When systems rely on a "human in the loop" to carry out a security-critical function, cyber trust indicators are often employed to communicate when and how to perform that function. Indicators typically serve as warnings or status indicators that communicate information, remind users of information previously communicated, and influence behavior. They include a variety of security- and privacy-related symbols in the operating system status bar or browser chrome, pop-up alerts, security control panels, or symbols embedded in web content.

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Visible to the public CT-ISG: Collaborative Research: Router Models and Downscaling Tools for Scalable Security Experiments

It is critical to protect the Internet from attacks such as denial of service, and attacks on inter-domain routing. Although several defenses have been proposed, actual deployments have been limited. A primary reason for this lack of deployment is that most defenses have not been validated under realistic conditions, or at sufficiently large scales. Many attacks also have second-order effects that are not well understood. This is because it is difficult to incorporate all the protocols involved at any reasonable scale in analytical, simulation, or emulation models or testbeds.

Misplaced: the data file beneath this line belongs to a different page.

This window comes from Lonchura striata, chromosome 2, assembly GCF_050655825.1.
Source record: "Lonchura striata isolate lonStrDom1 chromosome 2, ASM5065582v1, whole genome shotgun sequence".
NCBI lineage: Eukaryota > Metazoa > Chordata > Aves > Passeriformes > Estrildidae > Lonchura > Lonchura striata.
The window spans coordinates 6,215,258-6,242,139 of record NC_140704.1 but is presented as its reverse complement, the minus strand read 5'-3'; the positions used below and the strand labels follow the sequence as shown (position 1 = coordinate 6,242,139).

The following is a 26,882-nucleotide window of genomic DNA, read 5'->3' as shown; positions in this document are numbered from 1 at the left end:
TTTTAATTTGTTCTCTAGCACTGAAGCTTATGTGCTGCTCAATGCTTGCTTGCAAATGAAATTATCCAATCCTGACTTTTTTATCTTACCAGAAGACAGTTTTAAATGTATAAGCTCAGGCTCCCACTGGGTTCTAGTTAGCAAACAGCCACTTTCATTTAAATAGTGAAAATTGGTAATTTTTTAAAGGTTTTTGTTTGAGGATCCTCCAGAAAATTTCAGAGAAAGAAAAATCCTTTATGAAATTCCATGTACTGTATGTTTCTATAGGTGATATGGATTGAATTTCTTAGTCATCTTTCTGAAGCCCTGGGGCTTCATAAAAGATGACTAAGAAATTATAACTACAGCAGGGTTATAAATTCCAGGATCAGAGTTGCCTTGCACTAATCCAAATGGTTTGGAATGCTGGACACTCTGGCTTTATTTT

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Visible to the public CT-ISG: New Security Properties for Hash and Trapdoor Functions

The project aims at studying properties of hash and trapdoor functions that are motivated by practical applications and are implicitly held by the random oracles or easy to realize in the idealistic random oracle model. But, are not well-defined and/or not known to be realizable in the standard model. In particular, the research studies non-malleable hash functions and (possibly trapdoor) functions that hide partial information. The project investigates the new appropriate notions of security for these primitives and seeks constructions that probably meet the security definitions.

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Visible to the public CT-M: Hardware Containers for Software Components - Detection and Recovery at the Hardware/Software Interface